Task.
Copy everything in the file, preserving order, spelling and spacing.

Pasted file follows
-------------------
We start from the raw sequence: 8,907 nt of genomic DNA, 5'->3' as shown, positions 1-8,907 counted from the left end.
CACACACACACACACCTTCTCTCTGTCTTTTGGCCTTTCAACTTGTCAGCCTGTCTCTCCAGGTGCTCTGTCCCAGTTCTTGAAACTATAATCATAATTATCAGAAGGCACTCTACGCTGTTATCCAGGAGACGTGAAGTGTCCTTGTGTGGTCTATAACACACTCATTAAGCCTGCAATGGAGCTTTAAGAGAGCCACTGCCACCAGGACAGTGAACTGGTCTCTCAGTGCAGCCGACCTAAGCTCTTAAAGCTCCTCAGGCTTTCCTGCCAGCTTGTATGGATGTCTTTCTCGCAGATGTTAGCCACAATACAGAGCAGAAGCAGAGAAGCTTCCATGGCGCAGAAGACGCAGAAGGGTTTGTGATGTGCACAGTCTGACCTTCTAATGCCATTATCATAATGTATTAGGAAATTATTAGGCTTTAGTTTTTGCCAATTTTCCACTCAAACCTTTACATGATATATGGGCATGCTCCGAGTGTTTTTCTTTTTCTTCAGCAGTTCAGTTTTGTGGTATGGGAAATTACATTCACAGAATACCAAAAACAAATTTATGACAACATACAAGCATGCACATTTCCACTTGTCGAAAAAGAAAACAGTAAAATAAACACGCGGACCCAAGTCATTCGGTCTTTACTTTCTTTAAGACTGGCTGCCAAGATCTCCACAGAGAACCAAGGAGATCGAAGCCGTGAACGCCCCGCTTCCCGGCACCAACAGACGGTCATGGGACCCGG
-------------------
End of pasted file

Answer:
We start from the raw sequence: 8,907 nt of genomic DNA, 5'->3' as shown, positions 1-8,907 counted from the left end.
CACACACACACACACCTTCTCTCTGTCTTTTGGCCTTTCAACTTGTCAGCCTGTCTCTCCAGGTGCTCTGTCCCAGTTCTTGAAACTATAATCATAATTATCAGAAGGCACTCTACGCTGTTATCCAGGAGACGTGAAGTGTCCTTGTGTGGTCTATAACACACTCATTAAGCCTGCAATGGAGCTTTAAGAGAGCCACTGCCACCAGGACAGTGAACTGGTCTCTCAGTGCAGCCGACCTAAGCTCTTAAAGCTCCTCAGGCTTTCCTGCCAGCTTGTATGGATGTCTTTCTCGCAGATGTTAGCCACAATACAGAGCAGAAGCAGAGAAGCTTCCATGGCGCAGAAGACGCAGAAGGGTTTGTGATGTGCACAGTCTGACCTTCTAATGCCATTATCATAATGTATTAGGAAATTATTAGGCTTTAGTTTTTGCCAATTTTCCACTCAAACCTTTACATGATATATGGGCATGCTCCGAGTGTTTTTCTTTTTCTTCAGCAGTTCAGTTTTGTGGTATGGGAAATTACATTCACAGAATACCAAAAACAAATTTATGACAACATACAAGCATGCACATTTCCACTTGTCGAAAAAGAAAACAGTAAAATAAACACGCGGACCCAAGTCATTCGGTCTTTACTTTCTTTAAGACTGGCTGCCAAGATCTCCACAGAGAACCAAGGAGATCGAAGCCGTGAACGCCCCGCTTCCCGGCACCAACAGACGGTCATGGGACCCGG